Bleddyn Williams
Williams in New Zealand in 1950
Birth nameBleddyn Llewellyn Williams
Date of birth(1923-02-22)22 February 1923
Place of birthTaff's Well, Rhondda Cynon Taf, Wales[1]
Date of death6 July 2009(2009-07-06) (aged 86)
Place of deathCardiff, Wales
Height5 ft 10 in (1.78 m)[2]
Weight13 st (180 lb; 83 kg)
SchoolRydal School
Children1xson, 2xdaughter
Occupation(s)Glider Pilot Regiment
Rugby union career
Position(s) Centre
Amateur team(s)
Years Team Apps (Points)
Taffs Well RFC
Cardiff RFC
Newbridge RFC
Barbarian F.C.
283 ()
International career
Years Team Apps (Points)
British Lions[1]

Bleddyn Llewellyn Williams MBE (22 February 1923 – 6 July 2009),[3] was a Welsh rugby union centre. He played in 22 internationals for Wales, captaining them five times, winning each time, and captained the British Lions in 1950 for some of their tour of Australia and New Zealand. Considered to be the nonpareil of Welsh centres; he was robust in the tackle and known for his strong leadership and surging runs; he was often referred to as 'The Prince Of Centres'.


Born at Taff's Well, near Cardiff, he was the third of eight brothers[4] Williams attended Rydal School in Colwyn Bay from the age of 14 until he was 18. He had already played for the Welsh Schoolboys in 1937 when he had been recommended for a scholarship to Rydal by legendary rugby player Wilf Wooller. At Rydal he played at outside half and was seen as one of the school's star players and managed to play for Cardiff Athletic during the 1938/39 season before the outbreak of the war.[5] He worked for the Steel Company of Wales.[4]

Second World War

During the Second World War he joined the Royal Air Force. Trained as a fighter pilot in Arizona,[6] he was switched to and trained as a glider pilot, attached to the Glider Pilot Regiment.[7]

Williams took part in various Commando and Parachute Regiment campaigns, piloting a glider in Operation Varsity – the crossing of the River Rhine into Germany – with a cargo of medical and radio supplies. He then spent a week sleeping rough, before bumping into his commanding officer, Hugh Bartlett DFC, the Sussex County Cricket Club batsman, on a Friday morning: "Williams aren't you meant to be at Welford Road tomorrow playing for Great Britain against the Dominions? They need you. Go now!" Williams caught the last supply plane to RAF Brize Norton that night, and although the team didn't win he did score a try.[6] He couldn't win the match but did score a glorious try. He turned out for both the RAF and the Great Britain United rugby teams.[7]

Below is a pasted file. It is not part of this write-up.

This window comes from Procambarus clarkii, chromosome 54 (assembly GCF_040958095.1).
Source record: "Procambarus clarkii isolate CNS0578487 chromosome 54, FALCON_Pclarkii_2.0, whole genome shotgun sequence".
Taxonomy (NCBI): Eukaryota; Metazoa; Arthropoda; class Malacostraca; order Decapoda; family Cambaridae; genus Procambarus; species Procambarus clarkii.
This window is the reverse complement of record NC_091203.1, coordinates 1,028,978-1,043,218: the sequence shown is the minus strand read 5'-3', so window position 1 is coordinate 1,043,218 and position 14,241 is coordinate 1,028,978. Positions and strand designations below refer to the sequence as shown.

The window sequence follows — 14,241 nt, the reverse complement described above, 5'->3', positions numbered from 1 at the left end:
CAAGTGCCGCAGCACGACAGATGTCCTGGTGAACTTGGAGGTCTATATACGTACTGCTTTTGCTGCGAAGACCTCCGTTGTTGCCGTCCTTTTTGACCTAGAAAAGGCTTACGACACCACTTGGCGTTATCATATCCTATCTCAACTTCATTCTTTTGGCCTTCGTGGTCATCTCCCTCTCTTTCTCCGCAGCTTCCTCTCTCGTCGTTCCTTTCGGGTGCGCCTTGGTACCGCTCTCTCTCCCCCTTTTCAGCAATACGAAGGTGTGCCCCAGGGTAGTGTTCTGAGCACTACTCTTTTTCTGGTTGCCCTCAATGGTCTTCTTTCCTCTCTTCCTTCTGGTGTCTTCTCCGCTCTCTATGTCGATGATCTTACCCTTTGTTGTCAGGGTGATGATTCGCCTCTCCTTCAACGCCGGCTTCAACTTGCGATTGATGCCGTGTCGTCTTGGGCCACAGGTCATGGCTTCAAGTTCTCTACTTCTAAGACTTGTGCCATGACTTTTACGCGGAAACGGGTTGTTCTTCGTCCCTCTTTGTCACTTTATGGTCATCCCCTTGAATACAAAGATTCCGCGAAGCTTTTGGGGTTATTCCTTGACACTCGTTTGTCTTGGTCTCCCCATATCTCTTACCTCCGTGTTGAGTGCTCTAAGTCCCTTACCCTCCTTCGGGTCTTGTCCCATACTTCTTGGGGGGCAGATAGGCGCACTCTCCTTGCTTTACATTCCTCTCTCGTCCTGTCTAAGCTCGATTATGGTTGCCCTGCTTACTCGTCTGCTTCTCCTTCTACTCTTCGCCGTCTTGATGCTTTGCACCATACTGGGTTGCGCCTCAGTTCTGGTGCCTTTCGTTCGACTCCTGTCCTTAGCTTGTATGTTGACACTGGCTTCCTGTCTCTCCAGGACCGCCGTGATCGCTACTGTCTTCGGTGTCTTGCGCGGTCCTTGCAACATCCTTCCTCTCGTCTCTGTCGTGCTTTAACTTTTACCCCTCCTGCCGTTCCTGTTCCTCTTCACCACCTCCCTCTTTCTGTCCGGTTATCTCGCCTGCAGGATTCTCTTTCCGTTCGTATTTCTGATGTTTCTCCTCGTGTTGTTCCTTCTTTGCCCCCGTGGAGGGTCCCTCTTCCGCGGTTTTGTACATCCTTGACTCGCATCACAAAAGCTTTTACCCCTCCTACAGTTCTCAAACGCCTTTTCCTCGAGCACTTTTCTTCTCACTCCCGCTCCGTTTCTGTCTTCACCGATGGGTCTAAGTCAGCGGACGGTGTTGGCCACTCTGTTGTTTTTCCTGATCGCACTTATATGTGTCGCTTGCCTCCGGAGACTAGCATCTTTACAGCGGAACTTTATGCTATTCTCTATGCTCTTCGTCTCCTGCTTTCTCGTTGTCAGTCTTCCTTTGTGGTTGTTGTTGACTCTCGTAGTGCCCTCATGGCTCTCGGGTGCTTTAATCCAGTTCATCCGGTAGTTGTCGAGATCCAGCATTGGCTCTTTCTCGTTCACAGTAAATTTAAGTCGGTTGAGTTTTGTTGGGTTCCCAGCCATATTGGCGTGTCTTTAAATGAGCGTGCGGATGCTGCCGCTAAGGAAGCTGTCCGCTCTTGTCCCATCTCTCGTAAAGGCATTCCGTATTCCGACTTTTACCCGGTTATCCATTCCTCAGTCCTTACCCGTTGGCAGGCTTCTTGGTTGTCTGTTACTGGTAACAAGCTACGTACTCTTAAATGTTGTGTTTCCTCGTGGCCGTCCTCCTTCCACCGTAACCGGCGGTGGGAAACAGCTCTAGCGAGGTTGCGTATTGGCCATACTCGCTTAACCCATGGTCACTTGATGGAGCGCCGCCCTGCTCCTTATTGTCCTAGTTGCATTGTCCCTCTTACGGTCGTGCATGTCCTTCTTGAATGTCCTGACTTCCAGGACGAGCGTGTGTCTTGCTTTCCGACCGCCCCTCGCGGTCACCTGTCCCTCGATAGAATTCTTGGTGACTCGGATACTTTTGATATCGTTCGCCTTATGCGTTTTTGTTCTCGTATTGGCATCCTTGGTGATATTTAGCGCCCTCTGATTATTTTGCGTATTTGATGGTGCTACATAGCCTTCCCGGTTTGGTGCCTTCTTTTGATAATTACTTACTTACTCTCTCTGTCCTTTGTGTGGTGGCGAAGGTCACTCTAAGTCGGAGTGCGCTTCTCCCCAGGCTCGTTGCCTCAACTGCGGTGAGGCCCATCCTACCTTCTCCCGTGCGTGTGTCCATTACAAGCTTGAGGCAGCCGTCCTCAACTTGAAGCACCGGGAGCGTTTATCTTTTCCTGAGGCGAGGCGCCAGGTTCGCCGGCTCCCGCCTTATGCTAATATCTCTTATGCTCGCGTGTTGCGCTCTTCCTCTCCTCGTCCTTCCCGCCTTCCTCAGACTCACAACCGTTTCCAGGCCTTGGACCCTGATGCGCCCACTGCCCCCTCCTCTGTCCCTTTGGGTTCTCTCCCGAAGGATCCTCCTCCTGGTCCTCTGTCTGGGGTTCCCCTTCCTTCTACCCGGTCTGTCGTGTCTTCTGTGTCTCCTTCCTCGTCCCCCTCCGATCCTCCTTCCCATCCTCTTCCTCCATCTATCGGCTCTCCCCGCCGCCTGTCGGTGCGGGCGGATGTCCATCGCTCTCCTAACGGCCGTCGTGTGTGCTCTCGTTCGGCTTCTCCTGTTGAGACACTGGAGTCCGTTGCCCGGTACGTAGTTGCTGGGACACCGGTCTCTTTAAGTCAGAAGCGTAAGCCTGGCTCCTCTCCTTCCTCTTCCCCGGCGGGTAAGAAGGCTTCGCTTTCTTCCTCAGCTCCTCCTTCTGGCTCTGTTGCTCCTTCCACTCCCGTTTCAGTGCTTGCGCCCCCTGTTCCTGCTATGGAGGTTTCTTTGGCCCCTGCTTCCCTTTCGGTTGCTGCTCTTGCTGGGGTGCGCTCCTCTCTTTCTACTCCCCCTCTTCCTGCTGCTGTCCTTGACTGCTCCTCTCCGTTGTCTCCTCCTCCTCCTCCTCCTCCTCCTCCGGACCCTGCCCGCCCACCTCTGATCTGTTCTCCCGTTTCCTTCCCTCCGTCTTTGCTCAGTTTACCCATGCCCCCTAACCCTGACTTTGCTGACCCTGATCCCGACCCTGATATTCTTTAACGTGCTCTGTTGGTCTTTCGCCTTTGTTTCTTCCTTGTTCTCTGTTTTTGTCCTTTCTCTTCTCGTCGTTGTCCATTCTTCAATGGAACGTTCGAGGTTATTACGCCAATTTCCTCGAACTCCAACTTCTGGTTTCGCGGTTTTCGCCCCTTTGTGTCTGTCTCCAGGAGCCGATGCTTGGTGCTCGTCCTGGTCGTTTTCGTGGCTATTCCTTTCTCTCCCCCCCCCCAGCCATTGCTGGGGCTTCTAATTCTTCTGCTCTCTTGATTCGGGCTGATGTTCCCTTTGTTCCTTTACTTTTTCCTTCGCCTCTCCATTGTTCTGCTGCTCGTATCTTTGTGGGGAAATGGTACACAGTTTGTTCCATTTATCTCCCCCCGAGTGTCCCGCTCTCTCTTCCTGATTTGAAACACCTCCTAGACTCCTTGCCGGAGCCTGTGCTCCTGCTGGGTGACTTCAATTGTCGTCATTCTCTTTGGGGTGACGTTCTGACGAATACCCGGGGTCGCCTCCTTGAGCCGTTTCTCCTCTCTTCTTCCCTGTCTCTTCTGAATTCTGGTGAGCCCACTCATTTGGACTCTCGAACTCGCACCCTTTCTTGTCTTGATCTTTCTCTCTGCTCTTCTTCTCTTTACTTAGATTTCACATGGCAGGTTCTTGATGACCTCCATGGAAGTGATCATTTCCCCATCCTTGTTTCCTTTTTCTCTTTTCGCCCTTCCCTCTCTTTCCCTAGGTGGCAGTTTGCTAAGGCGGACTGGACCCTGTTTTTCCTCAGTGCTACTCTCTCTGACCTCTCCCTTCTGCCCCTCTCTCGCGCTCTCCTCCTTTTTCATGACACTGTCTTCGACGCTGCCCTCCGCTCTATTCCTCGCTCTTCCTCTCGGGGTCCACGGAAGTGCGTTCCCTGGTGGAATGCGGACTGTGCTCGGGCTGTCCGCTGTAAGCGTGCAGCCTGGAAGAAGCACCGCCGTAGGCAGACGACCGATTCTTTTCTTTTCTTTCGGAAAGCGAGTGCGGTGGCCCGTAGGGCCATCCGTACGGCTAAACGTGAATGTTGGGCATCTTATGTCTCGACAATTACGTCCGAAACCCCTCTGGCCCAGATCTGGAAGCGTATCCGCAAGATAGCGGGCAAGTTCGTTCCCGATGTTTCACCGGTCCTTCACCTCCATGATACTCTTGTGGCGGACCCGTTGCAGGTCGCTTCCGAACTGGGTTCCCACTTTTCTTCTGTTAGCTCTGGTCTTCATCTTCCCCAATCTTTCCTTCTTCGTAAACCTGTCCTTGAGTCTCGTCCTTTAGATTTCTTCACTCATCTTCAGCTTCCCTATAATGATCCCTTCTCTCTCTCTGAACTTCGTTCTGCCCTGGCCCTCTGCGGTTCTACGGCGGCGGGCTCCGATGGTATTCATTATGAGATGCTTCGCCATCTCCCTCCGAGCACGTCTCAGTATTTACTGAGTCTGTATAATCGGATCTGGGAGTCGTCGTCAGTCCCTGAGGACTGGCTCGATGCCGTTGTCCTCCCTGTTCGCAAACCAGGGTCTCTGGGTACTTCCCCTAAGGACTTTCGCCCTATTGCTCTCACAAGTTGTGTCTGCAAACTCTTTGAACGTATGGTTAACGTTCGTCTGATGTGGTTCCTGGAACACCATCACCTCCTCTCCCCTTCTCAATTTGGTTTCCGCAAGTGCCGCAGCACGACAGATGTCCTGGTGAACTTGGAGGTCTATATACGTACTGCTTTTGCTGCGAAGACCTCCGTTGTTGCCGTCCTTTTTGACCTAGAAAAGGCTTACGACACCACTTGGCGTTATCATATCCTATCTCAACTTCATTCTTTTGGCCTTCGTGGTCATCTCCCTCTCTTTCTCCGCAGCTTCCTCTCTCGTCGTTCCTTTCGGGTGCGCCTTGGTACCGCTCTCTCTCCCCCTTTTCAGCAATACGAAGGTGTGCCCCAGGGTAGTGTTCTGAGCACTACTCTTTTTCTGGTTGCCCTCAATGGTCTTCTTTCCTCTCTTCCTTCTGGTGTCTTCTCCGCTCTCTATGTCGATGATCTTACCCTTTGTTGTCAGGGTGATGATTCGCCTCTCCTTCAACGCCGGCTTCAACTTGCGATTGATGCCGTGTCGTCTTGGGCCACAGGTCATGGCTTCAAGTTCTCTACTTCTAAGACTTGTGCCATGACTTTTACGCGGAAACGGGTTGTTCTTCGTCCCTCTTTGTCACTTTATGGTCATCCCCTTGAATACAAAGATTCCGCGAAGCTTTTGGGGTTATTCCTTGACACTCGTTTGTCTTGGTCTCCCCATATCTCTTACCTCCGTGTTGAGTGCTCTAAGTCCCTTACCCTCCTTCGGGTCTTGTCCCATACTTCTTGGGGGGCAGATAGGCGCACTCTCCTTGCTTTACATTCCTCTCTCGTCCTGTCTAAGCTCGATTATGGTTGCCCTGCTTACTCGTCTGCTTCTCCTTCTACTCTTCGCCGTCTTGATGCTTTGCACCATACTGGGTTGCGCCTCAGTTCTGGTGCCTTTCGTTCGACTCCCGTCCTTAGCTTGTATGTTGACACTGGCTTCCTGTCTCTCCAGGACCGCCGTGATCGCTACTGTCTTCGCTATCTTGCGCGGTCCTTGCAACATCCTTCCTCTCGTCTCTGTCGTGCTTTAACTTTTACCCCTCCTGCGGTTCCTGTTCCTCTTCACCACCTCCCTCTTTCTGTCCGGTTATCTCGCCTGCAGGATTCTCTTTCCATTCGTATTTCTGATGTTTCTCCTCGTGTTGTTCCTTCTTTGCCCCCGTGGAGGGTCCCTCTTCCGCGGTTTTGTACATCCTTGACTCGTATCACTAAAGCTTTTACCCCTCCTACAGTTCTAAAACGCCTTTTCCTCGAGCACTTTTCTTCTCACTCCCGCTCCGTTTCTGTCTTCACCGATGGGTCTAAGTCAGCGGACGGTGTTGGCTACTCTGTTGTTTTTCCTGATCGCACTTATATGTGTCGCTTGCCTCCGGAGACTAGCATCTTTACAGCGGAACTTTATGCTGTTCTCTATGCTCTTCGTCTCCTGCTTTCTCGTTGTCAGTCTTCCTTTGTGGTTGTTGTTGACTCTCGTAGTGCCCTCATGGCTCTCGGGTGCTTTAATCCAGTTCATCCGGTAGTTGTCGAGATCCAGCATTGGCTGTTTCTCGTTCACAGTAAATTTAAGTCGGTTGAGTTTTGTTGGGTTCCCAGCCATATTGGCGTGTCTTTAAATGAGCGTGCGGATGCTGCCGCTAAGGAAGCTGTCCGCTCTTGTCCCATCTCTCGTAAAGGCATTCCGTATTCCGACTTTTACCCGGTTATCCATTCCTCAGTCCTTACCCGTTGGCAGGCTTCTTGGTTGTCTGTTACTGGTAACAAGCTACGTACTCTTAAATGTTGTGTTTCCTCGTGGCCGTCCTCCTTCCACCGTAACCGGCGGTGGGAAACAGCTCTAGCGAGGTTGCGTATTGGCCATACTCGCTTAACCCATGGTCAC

Rugby career

During war-time Williams joined Cardiff and switched his position to centre. He was offered £6,000 to play rugby league for Leeds but turned down the offer[4] He forged a famous centre partnership for Cardiff with Dr Jack Matthews and along with Billy Cleaver they made one of the most formidable midfield trios the club has ever produced.[5] Each of Bleddyn's seven brothers also played for Cardiff, and his younger brother Lloyd represented Wales in the 1960s. At one time four of the siblings played in the same Cardiff team together and between them had a Cardiff career that spanned thirty years. Bleddyn Williams played 283 games for Cardiff and scored 185 tries for the club, including a club record 41 tries in the 1947–48 season.[4]